Why Obama’s March on Washington Anniversary Speech Ticked Off Some Black People

Andre Chung/Zuma

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In May, President Barack Obama gave a commencement address at the historically black Morehouse College—Martin Luther King, Jr.’s alma mater—that was criticized by many black progressives as condescending for its focus on personal responsibility. He told the young graduates that “there’s no longer any room for excuses” and that “whatever hardships you may experience because of your race, they pale in comparison to the hardships previous generations endured—and overcame.” In response, The Atlantic‘s Ta-Nehisi Coates wrote, “Barack Obama is, indeed, the president of ‘all America,’ but he also is singularly the scold of ‘black America.'”

This was hardly the first time Obama had ventured into such territory, and black critics have often complained that when he addresses black audiences, he turns into a presidential Bill Cosby, acknowledging inequality but also unproductively lecturing black people to stop making excuses for the challenges and problems they face. So it was no surprise that Obama’s speech on Wednesday marking the 50th anniversary of the March on Washington, which noted that economic fairness for all remains “our great unfinished business” and which was generally well-received by Obama supporters, reiterated this riff:

And then, if we’re honest with ourselves, we’ll admit that during the course of 50 years, there were times when some of us, claiming to push for change, lost our way. The anguish of assassinations set off self-defeating riots.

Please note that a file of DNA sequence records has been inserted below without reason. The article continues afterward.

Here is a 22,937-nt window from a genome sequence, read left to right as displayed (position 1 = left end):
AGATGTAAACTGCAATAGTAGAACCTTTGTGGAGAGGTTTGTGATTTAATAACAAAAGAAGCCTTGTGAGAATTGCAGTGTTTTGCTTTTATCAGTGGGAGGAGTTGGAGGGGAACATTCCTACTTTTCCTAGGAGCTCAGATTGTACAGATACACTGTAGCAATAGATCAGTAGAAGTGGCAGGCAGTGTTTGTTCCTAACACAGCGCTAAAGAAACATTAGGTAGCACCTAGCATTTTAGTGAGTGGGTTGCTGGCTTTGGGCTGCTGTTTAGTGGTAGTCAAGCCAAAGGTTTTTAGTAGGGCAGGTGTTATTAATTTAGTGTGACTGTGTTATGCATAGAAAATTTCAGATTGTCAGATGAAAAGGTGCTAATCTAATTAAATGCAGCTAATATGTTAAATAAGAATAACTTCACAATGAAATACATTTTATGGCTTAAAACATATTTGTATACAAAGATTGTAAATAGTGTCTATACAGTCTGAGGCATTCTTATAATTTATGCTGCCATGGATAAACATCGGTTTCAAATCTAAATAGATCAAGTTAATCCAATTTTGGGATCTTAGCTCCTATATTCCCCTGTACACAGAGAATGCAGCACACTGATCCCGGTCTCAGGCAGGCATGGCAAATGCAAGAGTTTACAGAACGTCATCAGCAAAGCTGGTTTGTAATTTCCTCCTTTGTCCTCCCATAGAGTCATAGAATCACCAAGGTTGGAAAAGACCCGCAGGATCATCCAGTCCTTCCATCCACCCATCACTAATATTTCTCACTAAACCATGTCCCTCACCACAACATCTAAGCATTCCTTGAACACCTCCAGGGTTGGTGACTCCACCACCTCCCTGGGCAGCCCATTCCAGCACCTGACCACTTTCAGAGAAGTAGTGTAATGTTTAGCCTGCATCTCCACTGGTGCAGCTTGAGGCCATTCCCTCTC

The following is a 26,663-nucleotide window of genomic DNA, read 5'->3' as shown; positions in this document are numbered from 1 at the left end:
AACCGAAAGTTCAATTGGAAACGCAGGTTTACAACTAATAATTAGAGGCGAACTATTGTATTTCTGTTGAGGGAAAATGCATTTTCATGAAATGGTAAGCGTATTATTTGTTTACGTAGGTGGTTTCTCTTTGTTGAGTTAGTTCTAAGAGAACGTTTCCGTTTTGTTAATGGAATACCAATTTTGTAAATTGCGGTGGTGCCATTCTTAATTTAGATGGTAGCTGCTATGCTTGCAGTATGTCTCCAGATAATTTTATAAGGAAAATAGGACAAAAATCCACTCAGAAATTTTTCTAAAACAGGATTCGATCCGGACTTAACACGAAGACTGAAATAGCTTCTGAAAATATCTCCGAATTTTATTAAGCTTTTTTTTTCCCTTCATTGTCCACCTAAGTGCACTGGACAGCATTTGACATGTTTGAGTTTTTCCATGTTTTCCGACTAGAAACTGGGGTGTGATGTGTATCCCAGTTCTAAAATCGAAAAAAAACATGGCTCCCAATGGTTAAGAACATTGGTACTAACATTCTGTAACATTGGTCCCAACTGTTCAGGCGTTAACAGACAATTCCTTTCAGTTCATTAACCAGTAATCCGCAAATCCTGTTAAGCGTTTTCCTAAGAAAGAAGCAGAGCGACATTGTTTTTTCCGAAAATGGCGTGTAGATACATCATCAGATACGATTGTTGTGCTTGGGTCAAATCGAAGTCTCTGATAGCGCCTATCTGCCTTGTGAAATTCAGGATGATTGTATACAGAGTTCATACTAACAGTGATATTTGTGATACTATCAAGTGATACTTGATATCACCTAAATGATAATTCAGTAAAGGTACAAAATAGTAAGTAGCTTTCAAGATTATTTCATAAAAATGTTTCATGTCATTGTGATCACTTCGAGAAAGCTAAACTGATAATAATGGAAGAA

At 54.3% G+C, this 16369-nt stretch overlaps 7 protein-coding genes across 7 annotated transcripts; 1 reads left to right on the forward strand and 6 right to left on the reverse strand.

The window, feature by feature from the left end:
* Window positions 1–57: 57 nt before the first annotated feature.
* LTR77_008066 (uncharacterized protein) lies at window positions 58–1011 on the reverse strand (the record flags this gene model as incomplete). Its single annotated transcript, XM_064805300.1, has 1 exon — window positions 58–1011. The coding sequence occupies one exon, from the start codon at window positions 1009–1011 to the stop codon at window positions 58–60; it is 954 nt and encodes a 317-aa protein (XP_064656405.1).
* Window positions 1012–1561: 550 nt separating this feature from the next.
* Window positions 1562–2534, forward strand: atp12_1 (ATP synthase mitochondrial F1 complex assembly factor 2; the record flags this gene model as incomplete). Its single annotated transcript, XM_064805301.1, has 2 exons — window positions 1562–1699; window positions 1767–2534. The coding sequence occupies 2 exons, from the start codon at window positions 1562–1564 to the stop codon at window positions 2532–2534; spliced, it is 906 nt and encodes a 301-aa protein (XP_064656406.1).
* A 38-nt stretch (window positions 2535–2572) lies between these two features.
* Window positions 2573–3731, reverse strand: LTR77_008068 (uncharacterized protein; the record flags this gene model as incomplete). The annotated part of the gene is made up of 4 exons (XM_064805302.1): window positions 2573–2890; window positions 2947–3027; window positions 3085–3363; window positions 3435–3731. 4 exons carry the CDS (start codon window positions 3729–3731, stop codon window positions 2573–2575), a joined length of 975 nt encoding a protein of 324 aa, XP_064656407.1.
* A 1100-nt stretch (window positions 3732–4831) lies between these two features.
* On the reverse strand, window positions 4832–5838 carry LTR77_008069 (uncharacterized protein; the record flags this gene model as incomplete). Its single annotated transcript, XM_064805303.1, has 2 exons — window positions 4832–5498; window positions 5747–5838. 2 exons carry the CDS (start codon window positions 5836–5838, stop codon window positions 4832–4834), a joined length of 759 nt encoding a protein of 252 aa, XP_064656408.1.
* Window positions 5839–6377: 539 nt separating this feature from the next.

Legitimate grievances against police brutality tipped into excuse-making for criminal behavior. Racial politics could cut both ways as the transformative message of unity and brotherhood was drowned out by the language of recrimination. And what had once been a call for equality of opportunity, the chance for all Americans to work hard and get ahead was too often framed as a mere desire for government support, as if we had no agency in our own liberation, as if poverty was an excuse for not raising your child and the bigotry of others was reason to give up on yourself. All of that history is how progress stalled. That’s how hope was diverted. It’s how our country remained divided.

And there was no surprise that this slice of the speech got under some peoples’ skin. Here are Twitter reactions from several black writers, intellectuals, and activists:

This likely won’t be the last time Obama brings up the controversial theme. It’s clear he’s decided that in order to effectively speak about racial inequality and economic injustice, he has to throw in a dash of tough love.

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is the first thing despots go after. An unwavering commitment to it is probably what draws you to Mother Jones' journalism. And as we're seeing in the US and the world around, authoritarians seek to poison the discourse and the way we relate to each other because they can't stand people coming together around a shared sense of the truth—it's a huge threat to them.

Which is also a pretty great way to describe Mother Jones' mission: People coming together around the truth to hold power accountable.

And right now, we need to raise about $400,000 from our online readers over the next two months to hit our annual goal and make good on that mission. Read more about the information war we find ourselves in and how people-powered, independent reporting can and must rise to the challenge—and please support our team's truth-telling journalism with a donation if you can right now.

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